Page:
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Newton Trust Co. v. Chambers

New Jersey Superior Court, Chancery Division

Decided: November 17, 1948.


On petition, etc.

Kays, J.s.c.


[1 NJSuper Page 477]

This matter came before me on a petition and order to show cause why the trustee should not be ordered to pay to Alice L. Perkins the sum of $11,666.07 or such other sum as might be due on a pro rata distribution of the funds in the hands of said trustee.

The Newton Trust Company was trustee for the bondholders of the Sussex Calcite Company and had in its hands for distribution to the bondholders the sum of $38,350.00 resulting from the foreclosure of the mortgage given to secure the bonds. By a consent decree the trustee was directed to distribute said amount proportionately among the bondholders who presented their bonds for endorsement of payment and was then directed by said decree to file its report of distribution within eight months of the date of the making of said decree and deposit the moneys remaining in its hands with the Clerk of the Court of Chancery with leave to the bondholders to make application to the said Clerk for further distribution or disposition of said money that might remain. The decree further provided that upon the making of the said payments and disbursements and carrying out the directions of the decree, the said trustee should be discharged from all obligations in relation to the said trust. The decree was dated August 23, 1947.

Certain bondholders presented their bonds to the said trustee and were paid at the rate of 38.35 per cent. of the principal amount of their bonds. The trustee based the payments on the assumption that $100,000.00 of bonds were issued and outstanding.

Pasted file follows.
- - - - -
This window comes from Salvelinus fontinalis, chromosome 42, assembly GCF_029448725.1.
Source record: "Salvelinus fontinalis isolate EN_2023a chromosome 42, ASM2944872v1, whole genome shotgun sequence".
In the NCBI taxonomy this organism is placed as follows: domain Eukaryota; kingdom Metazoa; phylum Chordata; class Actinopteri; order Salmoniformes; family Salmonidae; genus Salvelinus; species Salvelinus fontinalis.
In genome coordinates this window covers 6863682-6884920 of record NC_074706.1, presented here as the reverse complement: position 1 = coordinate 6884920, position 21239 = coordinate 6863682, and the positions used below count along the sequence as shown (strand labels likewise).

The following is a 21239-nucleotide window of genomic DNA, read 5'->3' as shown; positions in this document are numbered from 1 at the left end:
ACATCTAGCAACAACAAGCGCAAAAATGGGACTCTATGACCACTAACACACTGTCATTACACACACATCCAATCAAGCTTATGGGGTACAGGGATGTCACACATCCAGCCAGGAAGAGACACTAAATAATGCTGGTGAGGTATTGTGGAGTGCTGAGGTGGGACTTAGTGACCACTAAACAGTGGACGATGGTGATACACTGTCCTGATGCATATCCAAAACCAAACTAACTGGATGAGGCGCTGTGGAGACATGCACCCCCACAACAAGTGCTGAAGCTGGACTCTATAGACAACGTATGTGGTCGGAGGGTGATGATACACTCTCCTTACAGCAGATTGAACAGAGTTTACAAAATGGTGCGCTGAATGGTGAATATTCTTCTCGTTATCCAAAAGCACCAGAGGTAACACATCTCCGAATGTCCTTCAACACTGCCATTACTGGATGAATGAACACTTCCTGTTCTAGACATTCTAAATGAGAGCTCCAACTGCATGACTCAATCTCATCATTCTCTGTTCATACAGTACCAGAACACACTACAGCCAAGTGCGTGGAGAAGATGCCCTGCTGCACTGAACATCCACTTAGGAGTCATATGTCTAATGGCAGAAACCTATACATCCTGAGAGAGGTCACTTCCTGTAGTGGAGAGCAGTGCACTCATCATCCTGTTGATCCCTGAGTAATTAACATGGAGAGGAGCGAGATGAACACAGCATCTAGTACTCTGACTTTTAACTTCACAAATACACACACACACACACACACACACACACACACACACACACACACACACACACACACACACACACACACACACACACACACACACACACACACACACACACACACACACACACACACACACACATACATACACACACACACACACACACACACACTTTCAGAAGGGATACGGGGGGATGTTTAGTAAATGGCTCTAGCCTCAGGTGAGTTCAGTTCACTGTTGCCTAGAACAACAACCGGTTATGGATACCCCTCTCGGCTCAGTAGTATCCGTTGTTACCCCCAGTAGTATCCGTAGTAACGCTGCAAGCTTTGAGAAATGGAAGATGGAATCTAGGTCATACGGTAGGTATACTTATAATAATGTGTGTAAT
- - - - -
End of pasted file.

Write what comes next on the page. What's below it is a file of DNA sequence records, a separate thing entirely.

[1 NJSuper Page 478]

Among the bonds presented were bonds in the amount of $41,500.00 presented by Phoebe M. Zabriskie, who was represented by Harrison & Reinhardt, her solicitors. There was paid by said trustee to the said Phoebe M. Zabriskie, or her solicitors, the said proportionate share of 38.35 per cent. of the face value of the said bonds which amounted to $15,915.25.

After the distribution had been made to the said Zabriskie and other bondholders, there remained in the hands of the trustee a sum amounting to about $12,000.00.

On February 28, 1948, about six months after the entering of the consent decree, the petitioner, Alice L. Perkins filed a petition wherein she alleged that she was the owner of certain coupons attached to a number of said bonds in the amount of $30,420.00 for which she had not been paid and that the said trustee had remaining in its hands $12,810.90 of which she demanded that she be paid 38.35 per cent. of the amount of said coupons.

It developed at the argument that the coupons referred to in the petition and the order to show cause were attached to bonds which had been owned by Phoebe M. Zabriskie which bonds were presented to the trustee for payment and which were paid by the said trustee in the proportionate amount of 38.35 per cent. It was also admitted that after said payment had been made to and accepted by the said Phoebe M. Zabriskie she assigned the bonds to which it is alleged coupons were attached to the said Alice L. Perkins, the petitioner, and that thereafter the said Alice L. Perkins presented her petition and obtained the order to show cause. At the time of the argument on the order to show cause, it appeared that a number of the bondholders had not presented their bonds for payment.

There was no form of the bonds or coupons before me. There was no evidence or other proof that the bonds of the bondholders who had been paid a proportionate share had no coupons attached. No notice was given to other bondholders of the said application and there was no proof of the number of outstanding bonds or coupons which had not been presented for payment.

[1 NJSuper Page 479]

Under all the circumstances in the case, including the fact that Phoebe M. Zabriskie had presented her bonds, which were the bonds in question, and accepted payment of her proportionate share, I denied the application.


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